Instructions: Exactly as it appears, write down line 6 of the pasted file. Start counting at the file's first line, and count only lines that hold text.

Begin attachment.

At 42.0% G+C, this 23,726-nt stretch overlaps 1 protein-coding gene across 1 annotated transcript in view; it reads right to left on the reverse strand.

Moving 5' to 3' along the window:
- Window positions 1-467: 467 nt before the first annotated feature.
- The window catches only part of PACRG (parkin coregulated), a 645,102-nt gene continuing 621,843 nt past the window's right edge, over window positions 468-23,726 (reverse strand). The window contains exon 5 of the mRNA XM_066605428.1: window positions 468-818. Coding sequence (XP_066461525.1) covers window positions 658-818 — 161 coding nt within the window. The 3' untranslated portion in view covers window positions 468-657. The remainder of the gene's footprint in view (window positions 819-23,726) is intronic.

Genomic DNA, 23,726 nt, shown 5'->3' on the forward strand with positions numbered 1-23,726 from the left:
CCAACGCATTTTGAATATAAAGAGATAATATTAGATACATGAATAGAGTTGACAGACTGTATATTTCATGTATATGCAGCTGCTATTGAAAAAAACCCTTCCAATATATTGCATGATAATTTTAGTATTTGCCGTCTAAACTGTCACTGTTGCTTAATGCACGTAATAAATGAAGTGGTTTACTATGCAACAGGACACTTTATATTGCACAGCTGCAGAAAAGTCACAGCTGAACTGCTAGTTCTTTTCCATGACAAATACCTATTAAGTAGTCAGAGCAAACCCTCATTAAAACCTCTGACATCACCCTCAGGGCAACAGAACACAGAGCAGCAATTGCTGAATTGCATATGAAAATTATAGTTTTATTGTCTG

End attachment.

CCAACGCATTTTGAATATAAAGAGATAATATTAGATACATGAATAGAGTTGACAGACTGTATATTTCATGTATATGCAGCTGCTATTGAAAAAAACCCTTCCAATATATTGCATGATAATTTTAGTATTTGCCGTCTAAACTGTCACTGTTGCTTAATGCACGTAATAAATGAAGTGGTTTACTATGCAACAGGACACTTTATATTGCACAGCTGCAGAAAAGTCACAGCTGAACTGCTAGTTCTTTTCCATGACAAATACCTATTAAGTAGTCAGAGCAAACCCTCATTAAAACCTCTGACATCACCCTCAGGGCAACAGAACACAGAGCAGCAATTGCTGAATTGCATATGAAAATTATAGTTTTATTGTCTG